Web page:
Demonstrative Adjectives

Demonstrative Adjectives

The demonstrative adjectives are this, that, these and those. A demonstrative adjective modifies a noun (or a pronoun) to make it specific.

Easy Examples of Demonstrative Adjectives

In these examples, the noun or pronoun being modified is in bold.
  • This shark is pregnant.
  • That lady looks worried.
  • Take these ones away.
  • (Here, the demonstrative adjective is modifying a pronoun.)
  • Put those tins in the cupboard.

More about Demonstrative Adjectives

This and that modify singular nouns. These and those modify plural nouns. This and these tell us the thing being modified is near, while that and those tell us the thing is farther away.
  • This plate is very hot.
  • (This tells us the plate in near.)
  • Can you see that ranch?
  • (That tells us the ranch is not near.)
  • These flowers smell nice.
  • (These tells us the flowers are near.)
  • Do not approach those dogs.
  • (Those tells us the dogs are not near.)
Do not confuse demonstrative adjectives with demonstrative pronouns. Demonstrative pronouns do not modify nouns or pronouns. They stand alone as pronouns.
  • This is very hot.
  • Can you see that?
  • These smell nice.
  • Do not approach those.
A demonstrative adjective refers to something that has been previously mentioned or is understood from context (e.g., a person holding a cat might say this cat).

Real-Examples of Demonstrative Adjectives

  • All generalizations are dangerous, even this one. (French writer Alexandre Dumas)
  • At that age, feeling unpopular is difficult to handle. (Singer Rachel Stevens)
  • In these matters, the only certainty is nothing is certain. (Roman scientist Pliny the Elder)
  • I regret those times when I've chosen the dark side. I've wasted enough time not being happy. (Actress Jessica Lange)

Why Should I Care about Demonstrative Adjectives?

Demonstrative adjectives rarely cause problems for native English speakers, but there are two noteworthy issues.

(Issue 1) Consider using a demonstrative adjective and a noun to replace an ambiguous demonstrative pronoun.

When you use a demonstrative adjective, it is usually obvious what your demonstrative adjective and the accompanying noun refer to (not least because of the noun). Nevertheless, it is worth performing a quick check to ensure there is no ambiguity by replacing (just in your mind) the demonstrative adjective with "what?" and answering the question.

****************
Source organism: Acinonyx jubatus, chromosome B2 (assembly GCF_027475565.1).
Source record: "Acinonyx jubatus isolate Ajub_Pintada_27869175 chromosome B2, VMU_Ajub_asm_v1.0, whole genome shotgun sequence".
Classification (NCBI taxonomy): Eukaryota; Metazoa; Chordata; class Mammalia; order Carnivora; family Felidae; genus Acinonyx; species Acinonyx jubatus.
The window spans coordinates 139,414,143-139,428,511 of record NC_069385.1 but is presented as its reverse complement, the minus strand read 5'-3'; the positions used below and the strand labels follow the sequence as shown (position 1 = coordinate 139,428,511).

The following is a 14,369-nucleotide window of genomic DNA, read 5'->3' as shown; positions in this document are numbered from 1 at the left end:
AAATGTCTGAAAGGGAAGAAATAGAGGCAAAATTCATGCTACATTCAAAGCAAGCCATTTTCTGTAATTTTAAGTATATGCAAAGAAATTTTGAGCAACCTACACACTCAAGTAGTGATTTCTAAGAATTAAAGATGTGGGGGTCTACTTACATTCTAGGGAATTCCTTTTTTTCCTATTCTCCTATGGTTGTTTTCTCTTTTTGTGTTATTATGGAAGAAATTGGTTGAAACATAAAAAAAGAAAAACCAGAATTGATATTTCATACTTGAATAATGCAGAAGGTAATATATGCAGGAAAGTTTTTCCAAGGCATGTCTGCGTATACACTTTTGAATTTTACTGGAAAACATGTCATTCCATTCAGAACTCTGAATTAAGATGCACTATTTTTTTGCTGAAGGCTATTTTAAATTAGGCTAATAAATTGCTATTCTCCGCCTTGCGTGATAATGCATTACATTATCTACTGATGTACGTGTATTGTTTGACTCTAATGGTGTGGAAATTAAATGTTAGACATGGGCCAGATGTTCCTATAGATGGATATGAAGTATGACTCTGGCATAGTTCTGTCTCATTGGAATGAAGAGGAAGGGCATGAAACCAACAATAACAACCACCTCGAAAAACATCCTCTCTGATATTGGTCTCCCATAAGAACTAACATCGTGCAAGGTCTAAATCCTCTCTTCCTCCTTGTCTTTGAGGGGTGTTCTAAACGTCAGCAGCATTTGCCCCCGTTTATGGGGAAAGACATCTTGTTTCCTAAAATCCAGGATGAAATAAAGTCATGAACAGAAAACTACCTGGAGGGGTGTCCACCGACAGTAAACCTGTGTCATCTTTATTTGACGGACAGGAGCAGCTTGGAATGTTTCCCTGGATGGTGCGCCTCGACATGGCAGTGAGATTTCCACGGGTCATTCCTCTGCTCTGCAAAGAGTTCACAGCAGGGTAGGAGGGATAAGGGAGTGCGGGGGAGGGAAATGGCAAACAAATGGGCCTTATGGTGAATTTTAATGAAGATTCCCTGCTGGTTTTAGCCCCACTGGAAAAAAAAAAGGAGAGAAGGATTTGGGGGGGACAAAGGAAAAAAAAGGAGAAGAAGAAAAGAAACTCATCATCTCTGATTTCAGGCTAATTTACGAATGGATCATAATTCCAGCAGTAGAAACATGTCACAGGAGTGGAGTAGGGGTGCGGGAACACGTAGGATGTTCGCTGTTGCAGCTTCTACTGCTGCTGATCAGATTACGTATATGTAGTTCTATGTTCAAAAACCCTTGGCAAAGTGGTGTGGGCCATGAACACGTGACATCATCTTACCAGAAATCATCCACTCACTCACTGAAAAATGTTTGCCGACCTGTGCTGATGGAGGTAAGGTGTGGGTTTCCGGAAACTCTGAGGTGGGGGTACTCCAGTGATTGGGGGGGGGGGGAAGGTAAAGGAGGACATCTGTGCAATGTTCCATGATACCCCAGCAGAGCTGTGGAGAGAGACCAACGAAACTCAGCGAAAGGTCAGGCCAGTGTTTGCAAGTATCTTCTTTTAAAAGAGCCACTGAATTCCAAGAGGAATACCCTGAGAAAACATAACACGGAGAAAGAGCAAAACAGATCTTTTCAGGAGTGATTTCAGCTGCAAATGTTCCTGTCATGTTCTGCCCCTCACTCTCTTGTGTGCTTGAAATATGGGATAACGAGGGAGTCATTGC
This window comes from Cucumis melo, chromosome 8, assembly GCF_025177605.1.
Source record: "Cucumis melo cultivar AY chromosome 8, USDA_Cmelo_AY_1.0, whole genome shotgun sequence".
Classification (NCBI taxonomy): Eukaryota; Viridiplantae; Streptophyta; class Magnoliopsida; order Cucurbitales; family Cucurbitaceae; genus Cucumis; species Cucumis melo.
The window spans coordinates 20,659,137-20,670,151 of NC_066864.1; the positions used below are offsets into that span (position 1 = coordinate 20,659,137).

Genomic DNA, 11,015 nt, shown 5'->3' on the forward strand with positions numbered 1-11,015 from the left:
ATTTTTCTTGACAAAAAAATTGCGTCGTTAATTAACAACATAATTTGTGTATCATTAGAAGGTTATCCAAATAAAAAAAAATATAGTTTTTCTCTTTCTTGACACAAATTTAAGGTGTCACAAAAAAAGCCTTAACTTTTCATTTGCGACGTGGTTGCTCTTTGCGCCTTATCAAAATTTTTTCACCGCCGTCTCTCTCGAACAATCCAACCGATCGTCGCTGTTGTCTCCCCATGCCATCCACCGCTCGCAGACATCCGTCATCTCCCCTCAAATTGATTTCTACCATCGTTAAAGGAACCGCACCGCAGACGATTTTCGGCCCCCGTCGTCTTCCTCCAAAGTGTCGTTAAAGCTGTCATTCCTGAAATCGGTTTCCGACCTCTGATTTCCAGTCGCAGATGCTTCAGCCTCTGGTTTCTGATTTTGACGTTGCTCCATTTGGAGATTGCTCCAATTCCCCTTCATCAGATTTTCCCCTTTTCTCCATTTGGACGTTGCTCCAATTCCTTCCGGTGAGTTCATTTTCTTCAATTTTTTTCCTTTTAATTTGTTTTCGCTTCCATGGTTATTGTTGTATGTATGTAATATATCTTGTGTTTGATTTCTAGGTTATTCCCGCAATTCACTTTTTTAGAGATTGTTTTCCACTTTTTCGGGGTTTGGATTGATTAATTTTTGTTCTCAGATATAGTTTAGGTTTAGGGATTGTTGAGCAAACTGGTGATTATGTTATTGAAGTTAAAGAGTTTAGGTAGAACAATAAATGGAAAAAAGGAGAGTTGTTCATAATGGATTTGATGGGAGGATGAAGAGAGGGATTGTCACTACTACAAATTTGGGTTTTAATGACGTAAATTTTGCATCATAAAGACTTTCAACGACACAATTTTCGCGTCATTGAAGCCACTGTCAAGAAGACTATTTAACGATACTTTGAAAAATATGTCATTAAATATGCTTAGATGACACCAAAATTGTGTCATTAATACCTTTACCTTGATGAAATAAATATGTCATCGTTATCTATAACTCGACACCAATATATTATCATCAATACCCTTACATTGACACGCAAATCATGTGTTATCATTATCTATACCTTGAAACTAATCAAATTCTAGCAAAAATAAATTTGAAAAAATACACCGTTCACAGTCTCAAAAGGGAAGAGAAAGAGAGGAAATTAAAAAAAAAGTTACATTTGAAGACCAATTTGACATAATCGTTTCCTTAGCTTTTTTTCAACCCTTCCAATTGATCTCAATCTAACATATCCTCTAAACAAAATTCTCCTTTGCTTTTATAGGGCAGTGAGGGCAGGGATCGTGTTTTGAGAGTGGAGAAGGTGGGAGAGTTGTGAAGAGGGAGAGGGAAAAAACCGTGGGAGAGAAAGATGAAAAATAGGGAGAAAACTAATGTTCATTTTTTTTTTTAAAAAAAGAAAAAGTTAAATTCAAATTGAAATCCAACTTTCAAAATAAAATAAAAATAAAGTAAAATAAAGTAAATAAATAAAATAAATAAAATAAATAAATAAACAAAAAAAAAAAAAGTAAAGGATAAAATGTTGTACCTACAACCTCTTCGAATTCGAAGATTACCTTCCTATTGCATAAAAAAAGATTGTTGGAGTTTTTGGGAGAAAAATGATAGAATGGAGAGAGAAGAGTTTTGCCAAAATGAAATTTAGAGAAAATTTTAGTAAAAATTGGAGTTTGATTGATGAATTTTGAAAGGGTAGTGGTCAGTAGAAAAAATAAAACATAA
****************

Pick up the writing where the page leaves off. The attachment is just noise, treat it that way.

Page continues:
• This issue will be raised at the AGM.
  • (What issue? If you can answer this question quickly because the answer is explained in the previous nearby text, then your demonstrative adjective is safe.)
In fact, a demonstrative adjective and an accompanying noun are so good at being specific, they can be used to replace a demonstrative pronoun that lacks clarity. (Demonstrative pronouns are more prone to being ambiguous than demonstrative adjectives.)
  • According to his Twitter feed, Professor Smith has been selected to lead a charity climb up Mount Everest. He will cease work on Monday to prepare. That surprised everybody.
  • (In this example, it is unclear what the demonstrative pronoun That is referring to. The ambiguity could be removed by using a demonstrative adjective and a noun, e.g., That selection, That goal, That timing, That entire announcement.)

(Issue 2) Make sure your demonstrative adjective and its noun match in number.

This and that modify singular nouns. These and those modify plural nouns. This doesn't usually cause an issue for native English speakers except with the words kind and type.
  • These kind of things. [wrong]
  • (It should be kinds.)
  • Those type of issues. [wrong]
  • (It should be types.)

Key Points

  • When you start a sentence with This, That, These or Those, consider adding a noun to clear up any ambiguity that might exist.
    • This will be addressed on Monday.
    • (Potentially ambiguous)
    • This risk will be addressed on Monday.
    • (Likely to be less ambiguous)
  • Write these kinds and these types not these kind or these type.
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